“When me and Snow got done looking over everything, we were completely appalled over everything that was happening, so we brought it to the board immediately. We said that Bell had basically almost drained the bank account, and we recommended that he be let go,” said Porter. “What hurts me is this was going on for six months, and it should have been caught. I don’t know who was responsible for this. Co-ops should have checks and balances. Is everyone responsible? Maybe. We ended up almost losing something that could have been amazing,” she said.
According to Porter, the co-op’s finances were a mess. Filing was not occurring or was not occurring correctly. The accountant was not getting the full-picture. Bell was double purchasing products accidentally and intentionally. Bell could not be reached for comment.
“Our Finance Committee Chair John Flory was working with Winston around management issues. The whole board was demanding reports and information,” said Caprini.
Still, these were only some of the only problems facing the co-op. According to Porter and Devean George, landlord for the co-op’s building, Wirth Co-op’s Board of Directors were also paying back bank loans at a rate that the store’s sales could not meet. According to Porter, the store’s sales projections were $100,000 a month, while the store’s actual sales rarely topped $30,000 a month.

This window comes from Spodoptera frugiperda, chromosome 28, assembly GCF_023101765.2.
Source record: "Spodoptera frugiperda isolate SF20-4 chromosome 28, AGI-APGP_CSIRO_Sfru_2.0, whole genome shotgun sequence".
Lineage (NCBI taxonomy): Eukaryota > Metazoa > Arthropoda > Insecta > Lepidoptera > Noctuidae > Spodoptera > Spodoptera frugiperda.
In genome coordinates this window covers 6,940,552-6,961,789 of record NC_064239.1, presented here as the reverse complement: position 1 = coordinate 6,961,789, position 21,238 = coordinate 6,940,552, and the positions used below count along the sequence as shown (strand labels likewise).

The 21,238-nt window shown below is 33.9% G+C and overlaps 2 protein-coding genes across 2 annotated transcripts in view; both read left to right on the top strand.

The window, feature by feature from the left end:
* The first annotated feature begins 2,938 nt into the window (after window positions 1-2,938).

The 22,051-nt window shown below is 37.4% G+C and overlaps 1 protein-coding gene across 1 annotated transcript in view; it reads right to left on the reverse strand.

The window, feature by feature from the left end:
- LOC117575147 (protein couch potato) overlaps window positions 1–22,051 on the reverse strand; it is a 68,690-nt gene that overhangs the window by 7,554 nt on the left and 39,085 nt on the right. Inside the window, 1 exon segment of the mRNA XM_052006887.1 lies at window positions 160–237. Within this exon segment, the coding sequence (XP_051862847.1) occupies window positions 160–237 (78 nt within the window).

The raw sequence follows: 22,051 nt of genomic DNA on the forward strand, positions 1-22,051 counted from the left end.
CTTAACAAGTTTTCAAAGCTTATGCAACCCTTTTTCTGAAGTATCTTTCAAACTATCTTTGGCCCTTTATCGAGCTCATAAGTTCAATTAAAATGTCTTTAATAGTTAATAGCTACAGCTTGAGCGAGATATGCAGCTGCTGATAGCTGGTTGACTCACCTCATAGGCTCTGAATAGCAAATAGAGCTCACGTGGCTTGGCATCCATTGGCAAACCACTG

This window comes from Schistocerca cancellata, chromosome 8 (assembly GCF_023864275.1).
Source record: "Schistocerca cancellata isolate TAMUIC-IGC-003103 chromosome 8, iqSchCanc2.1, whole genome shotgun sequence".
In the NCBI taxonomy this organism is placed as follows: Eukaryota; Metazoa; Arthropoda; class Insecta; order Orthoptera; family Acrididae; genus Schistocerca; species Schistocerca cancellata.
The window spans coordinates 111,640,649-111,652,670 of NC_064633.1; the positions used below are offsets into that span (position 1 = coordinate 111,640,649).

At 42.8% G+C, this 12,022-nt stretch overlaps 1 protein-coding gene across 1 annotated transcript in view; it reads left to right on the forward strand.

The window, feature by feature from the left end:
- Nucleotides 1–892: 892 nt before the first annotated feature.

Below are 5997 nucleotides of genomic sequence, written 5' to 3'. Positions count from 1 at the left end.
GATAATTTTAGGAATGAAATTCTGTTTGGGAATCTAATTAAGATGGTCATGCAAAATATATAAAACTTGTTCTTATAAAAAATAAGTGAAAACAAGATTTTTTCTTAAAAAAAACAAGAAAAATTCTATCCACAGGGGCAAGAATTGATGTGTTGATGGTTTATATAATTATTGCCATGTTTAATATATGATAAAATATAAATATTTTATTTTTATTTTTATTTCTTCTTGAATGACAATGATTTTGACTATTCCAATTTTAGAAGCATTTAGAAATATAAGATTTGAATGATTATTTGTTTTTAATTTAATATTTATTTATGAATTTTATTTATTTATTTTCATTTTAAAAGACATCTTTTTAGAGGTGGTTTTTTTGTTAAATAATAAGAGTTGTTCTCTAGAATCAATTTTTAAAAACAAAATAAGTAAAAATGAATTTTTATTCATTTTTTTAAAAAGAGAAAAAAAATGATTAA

According to Kimberly Caprini, a co-op Board member, members were not doing a decent job of supporting the co-op and, at the same time, the co-op was not serving the communities Caprini and others hoped it would serve.
“We needed the members to show up, and they weren’t,” said Caprini.
Aukema left Wirth Co-op in May when the co-op’s hiatus extended past the few weeks originally projected. Aukema currently works for another grocery business and has sixteen years experience in the field.
“The entire grocery climate is changing. By the time Wirth Co-op had opened, it was facing challenges that the entire field is facing. It’s an impossible feat,” said Aukema, “We all tried everything we could to make it work.”